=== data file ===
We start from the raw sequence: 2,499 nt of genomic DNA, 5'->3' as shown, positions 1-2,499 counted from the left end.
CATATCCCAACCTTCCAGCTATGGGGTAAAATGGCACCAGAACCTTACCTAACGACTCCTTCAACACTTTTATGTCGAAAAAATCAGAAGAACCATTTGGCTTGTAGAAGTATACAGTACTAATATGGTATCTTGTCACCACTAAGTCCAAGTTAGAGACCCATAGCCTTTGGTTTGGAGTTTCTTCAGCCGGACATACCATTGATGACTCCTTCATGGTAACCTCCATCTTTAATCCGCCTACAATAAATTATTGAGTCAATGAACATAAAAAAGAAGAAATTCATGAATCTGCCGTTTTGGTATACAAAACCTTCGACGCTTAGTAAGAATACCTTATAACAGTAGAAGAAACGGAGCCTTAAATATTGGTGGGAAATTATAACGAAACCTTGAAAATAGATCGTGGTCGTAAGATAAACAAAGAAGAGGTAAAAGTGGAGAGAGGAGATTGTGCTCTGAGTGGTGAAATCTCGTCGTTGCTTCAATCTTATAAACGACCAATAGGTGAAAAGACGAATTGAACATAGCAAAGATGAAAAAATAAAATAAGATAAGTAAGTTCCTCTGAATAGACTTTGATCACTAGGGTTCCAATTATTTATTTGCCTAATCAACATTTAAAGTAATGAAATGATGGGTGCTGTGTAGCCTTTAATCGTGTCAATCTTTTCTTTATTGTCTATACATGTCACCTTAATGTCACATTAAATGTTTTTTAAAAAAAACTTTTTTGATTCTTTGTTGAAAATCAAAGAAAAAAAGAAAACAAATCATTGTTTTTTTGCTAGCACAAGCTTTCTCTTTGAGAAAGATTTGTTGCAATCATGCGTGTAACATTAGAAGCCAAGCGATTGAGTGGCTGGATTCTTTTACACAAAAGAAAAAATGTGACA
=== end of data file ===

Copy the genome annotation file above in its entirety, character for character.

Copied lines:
We start from the raw sequence: 2,499 nt of genomic DNA, 5'->3' as shown, positions 1-2,499 counted from the left end.
CATATCCCAACCTTCCAGCTATGGGGTAAAATGGCACCAGAACCTTACCTAACGACTCCTTCAACACTTTTATGTCGAAAAAATCAGAAGAACCATTTGGCTTGTAGAAGTATACAGTACTAATATGGTATCTTGTCACCACTAAGTCCAAGTTAGAGACCCATAGCCTTTGGTTTGGAGTTTCTTCAGCCGGACATACCATTGATGACTCCTTCATGGTAACCTCCATCTTTAATCCGCCTACAATAAATTATTGAGTCAATGAACATAAAAAAGAAGAAATTCATGAATCTGCCGTTTTGGTATACAAAACCTTCGACGCTTAGTAAGAATACCTTATAACAGTAGAAGAAACGGAGCCTTAAATATTGGTGGGAAATTATAACGAAACCTTGAAAATAGATCGTGGTCGTAAGATAAACAAAGAAGAGGTAAAAGTGGAGAGAGGAGATTGTGCTCTGAGTGGTGAAATCTCGTCGTTGCTTCAATCTTATAAACGACCAATAGGTGAAAAGACGAATTGAACATAGCAAAGATGAAAAAATAAAATAAGATAAGTAAGTTCCTCTGAATAGACTTTGATCACTAGGGTTCCAATTATTTATTTGCCTAATCAACATTTAAAGTAATGAAATGATGGGTGCTGTGTAGCCTTTAATCGTGTCAATCTTTTCTTTATTGTCTATACATGTCACCTTAATGTCACATTAAATGTTTTTTAAAAAAAACTTTTTTGATTCTTTGTTGAAAATCAAAGAAAAAAAGAAAACAAATCATTGTTTTTTTGCTAGCACAAGCTTTCTCTTTGAGAAAGATTTGTTGCAATCATGCGTGTAACATTAGAAGCCAAGCGATTGAGTGGCTGGATTCTTTTACACAAAAGAAAAAATGTGACA